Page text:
What kind of thyroid meds are your on? If you take Levothyroxin (T4 only), you might try natural thyroid, which also contains T3. For me, things went uphill once I made that change.
I am also hypothyroid, and I'm post-menopausal with a history of chronic constipation. I don't know what to tell you about the constipation because I still struggle with it. High fat helps the most, but I don't do well eating high fat on a regular basis.
However, unless I count both calories and carbs and stay within my own limits (which I know from trial and error), I will gain, and gain quickly. I count daily.
It's a combination of age and the hypothyroid that's the problem. In addition, my endo suggests that I have always had a 'genetically slow metabolism.'
You have to work with the hand you're dealt in life, and mine means careful monitoring of my eating. I know this isn't true for most people, but I share this since it's obvious that your weight began to rise once you stopped counting. That is exactly what happens to me if I don't count.
You keep asking what should you shoot for with fat. What you should shoot for is protein. Determine your protein requirement, which should be between .6g and 1g per pound of lean body mass (that's your weight less all your fat, probably around 100-105lbs, this is not your goal weight). Try to stay in that range of protein each day.
If you want to lose weight, your body will be trained on a low carb diet to burn fat for energy. But if you don't reduce the fat, it won't have to use it's own stores. So fat is where you will need to reduce your calories. If you prefer not to reduce carbs, then you'll just have to reduce calories overall from both fat and carbs. You can also train your body to burn fat for energy with slow exercise like walking.
Sadly, there is always some hunger when you are losing weight. But I found that with a low carb diet the hunger was vastly reduced. Not everybody experiences this though.
If your hormones really are all messed up, you may have to endure a lengthy period of time just letting your body heal. Being able to eat satisfying, nourishing food and not gain weight will be a blessing during this time and will likely be your experience so long as you don't overeat. But don't undereat, either. You can't afford the stress of that. Your two menu plans appear to be a little light on food. If I were you, I'd skip all the added fatty things (whipped cream, coconut milk, nuts) and just eat real food to satisfaction, cooking in enough fat to get the job done or make a dish tasty, in sensible portions.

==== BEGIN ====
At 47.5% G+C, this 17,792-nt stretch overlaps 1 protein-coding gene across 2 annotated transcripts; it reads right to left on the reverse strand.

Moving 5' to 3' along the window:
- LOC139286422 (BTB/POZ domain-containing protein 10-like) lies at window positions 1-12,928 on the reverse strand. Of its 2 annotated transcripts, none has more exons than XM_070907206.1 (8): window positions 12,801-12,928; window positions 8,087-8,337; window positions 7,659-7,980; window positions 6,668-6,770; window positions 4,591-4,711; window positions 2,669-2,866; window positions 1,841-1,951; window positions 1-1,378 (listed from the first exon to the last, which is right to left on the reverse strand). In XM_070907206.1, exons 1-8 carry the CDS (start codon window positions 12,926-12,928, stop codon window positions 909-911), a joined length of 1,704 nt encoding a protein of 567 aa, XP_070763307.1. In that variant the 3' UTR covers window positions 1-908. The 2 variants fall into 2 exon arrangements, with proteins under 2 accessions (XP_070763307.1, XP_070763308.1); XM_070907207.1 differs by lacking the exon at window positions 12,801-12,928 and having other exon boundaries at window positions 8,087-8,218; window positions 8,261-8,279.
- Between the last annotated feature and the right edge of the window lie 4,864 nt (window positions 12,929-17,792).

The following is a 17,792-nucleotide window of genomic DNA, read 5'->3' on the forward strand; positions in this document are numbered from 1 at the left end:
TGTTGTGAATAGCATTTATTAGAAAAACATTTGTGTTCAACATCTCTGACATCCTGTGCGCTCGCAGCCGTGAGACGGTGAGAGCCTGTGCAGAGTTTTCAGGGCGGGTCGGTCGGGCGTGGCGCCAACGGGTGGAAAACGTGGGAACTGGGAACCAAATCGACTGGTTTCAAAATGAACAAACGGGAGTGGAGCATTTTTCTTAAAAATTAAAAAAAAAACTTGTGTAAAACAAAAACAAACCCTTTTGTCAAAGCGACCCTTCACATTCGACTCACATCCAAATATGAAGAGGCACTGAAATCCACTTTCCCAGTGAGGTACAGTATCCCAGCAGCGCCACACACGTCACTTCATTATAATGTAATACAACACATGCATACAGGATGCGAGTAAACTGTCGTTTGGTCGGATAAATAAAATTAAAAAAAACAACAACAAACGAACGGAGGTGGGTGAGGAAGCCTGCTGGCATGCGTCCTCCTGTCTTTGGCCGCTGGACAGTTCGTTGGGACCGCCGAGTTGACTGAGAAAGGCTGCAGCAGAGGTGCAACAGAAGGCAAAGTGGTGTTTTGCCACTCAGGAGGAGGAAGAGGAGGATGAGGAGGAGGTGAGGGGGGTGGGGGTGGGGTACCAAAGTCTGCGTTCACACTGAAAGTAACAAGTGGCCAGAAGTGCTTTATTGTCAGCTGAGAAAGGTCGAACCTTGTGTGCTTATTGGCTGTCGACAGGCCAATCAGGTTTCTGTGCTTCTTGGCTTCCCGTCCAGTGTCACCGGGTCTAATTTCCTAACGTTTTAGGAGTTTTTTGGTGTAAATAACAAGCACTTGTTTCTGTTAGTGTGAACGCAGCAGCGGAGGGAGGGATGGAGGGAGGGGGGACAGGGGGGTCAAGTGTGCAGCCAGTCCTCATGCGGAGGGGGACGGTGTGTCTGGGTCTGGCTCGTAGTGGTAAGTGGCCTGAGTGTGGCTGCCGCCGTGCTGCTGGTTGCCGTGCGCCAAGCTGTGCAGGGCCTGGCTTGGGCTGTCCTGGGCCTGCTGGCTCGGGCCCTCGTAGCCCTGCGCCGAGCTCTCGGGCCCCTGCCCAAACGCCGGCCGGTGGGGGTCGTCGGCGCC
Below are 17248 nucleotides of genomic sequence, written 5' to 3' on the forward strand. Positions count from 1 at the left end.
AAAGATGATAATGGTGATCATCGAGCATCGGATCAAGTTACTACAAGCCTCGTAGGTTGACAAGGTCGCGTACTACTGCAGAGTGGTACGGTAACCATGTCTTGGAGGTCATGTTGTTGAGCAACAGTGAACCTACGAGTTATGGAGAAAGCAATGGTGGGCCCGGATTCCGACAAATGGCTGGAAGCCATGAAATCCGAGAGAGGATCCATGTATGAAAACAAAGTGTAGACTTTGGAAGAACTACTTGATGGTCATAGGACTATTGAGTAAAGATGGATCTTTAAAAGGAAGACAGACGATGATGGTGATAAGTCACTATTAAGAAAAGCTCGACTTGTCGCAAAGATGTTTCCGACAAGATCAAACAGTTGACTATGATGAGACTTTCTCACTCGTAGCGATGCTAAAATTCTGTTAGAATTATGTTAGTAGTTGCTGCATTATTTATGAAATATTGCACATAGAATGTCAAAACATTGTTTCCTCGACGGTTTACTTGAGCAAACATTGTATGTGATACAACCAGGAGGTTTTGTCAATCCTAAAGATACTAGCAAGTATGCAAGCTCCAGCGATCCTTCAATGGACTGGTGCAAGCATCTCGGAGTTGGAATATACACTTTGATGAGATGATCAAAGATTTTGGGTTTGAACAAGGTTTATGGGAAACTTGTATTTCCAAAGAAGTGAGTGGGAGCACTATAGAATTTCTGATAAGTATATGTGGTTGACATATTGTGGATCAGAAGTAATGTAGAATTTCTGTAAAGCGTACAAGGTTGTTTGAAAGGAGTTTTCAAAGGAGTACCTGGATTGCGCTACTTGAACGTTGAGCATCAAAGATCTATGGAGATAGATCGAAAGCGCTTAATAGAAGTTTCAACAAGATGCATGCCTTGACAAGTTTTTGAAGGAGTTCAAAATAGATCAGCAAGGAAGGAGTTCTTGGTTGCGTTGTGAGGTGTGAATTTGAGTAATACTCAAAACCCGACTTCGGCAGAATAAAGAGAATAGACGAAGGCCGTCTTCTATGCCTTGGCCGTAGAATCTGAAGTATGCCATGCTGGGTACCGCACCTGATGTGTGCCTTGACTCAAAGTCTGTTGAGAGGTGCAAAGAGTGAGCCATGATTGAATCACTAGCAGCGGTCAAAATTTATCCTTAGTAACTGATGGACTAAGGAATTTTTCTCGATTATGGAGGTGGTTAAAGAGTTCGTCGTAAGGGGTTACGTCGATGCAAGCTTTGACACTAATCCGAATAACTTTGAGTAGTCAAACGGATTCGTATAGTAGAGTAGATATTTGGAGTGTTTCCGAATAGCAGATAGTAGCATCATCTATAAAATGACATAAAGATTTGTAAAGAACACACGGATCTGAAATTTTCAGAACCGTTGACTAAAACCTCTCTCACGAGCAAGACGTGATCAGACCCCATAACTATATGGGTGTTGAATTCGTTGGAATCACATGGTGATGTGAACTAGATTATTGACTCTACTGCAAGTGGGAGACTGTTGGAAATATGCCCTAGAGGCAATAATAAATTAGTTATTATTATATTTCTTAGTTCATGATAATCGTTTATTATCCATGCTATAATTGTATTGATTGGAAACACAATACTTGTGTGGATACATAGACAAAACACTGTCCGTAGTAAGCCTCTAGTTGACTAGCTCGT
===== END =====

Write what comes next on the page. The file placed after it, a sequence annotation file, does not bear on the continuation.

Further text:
I started this diet with beginning stages of metabolic syndrome, not menopause or hypothyroidism (although I've always tested a little on the low side). During the entire time on this diet I have not ever actually gained any weight even when I have way overdone it, which I think is a miracle. It's also a miracle how amazingly healthy I feel after a year of this.
JamesS will probably disagree with me about this being the bes toptions, but high doses of Vitamin C is what gutsense recommends for constipation. It works pretty well for me. First you dose a lot until saturation (achieve loose stools), then back off on the dose (my doc said to take it every 4 hrs while awake) until the consistency is normal. It could end up as high as 10g, depending on how much your body needs.
Has it only been a week?
If it has, i would give it at least a month, since daily weight fluctuations are normal. Try to relax and enjoy the ride! Also take measurements and focus more on inches than the scale!
1/4 cup coconut milk..
Chicken and brocolli..1 1/2 cups combine
1/4cup homemade pesto (basil,olive oil, cream cheese, walnuts)
salad mix with vegies and advocado
Whip cream...1/4cup with stevia
This looks good. I would ditch the cream cheese (the most constipating food in the world!) and the stevia if you can. Berries and cream are tasty without adding sweeteners.
Do you take Fish Oil? If not, I'd recommend that and vitamin D, not to address any of your specific ailments, but to better your general health.
Wait. You're saying in a week your weight fluctuated a little over a pound? My weight fluctuates that much in a day depending on how much sodium/water I consumed or sweated out. I agree, don't look at decimals. Don't even weigh yourself more than once a week. You can "gain" a pound just by eating a meal and a glass of water.
I've learned nuts and cheese can plug me up, especially if eaten alone as a snack. I have to limit those and make sure I eat them with something, like a big salad.
I think there is a good chance that your doc (following the predominant medical paradigm) and has missed the diagnosis. I have just scanned thru these posts, and didn't notice anyone suggesting you explore Adrenal Fatigue as a possible underlying cause of your symptoms. Oftentimes an apparent thyroid issue is really coming from a chronic (and often sub-clinical) adrenal problem.
You can look into this here: [url=http://www.drlam.com/articles/adrenal_fatigue.asp]Comprehensive Adrenal Fatigue Article - DrLamŽ - Body. Mind. NutritionŽ[/url] by watching Dr Lam's video and taking a pretty good quiz. Then, if you want to go further, there is a ton of info available. Much more than diet is usually need to turn that around, depending on what stage a person is in.
I wish you luck with your healing journey!
The rapid weight gain after giving birth is more than just a transition to motherhood. There was a reason why rumors that if you have not shed off the excess weight you have gained a year after giving birth means you are not going to shed it off at all are spreading around.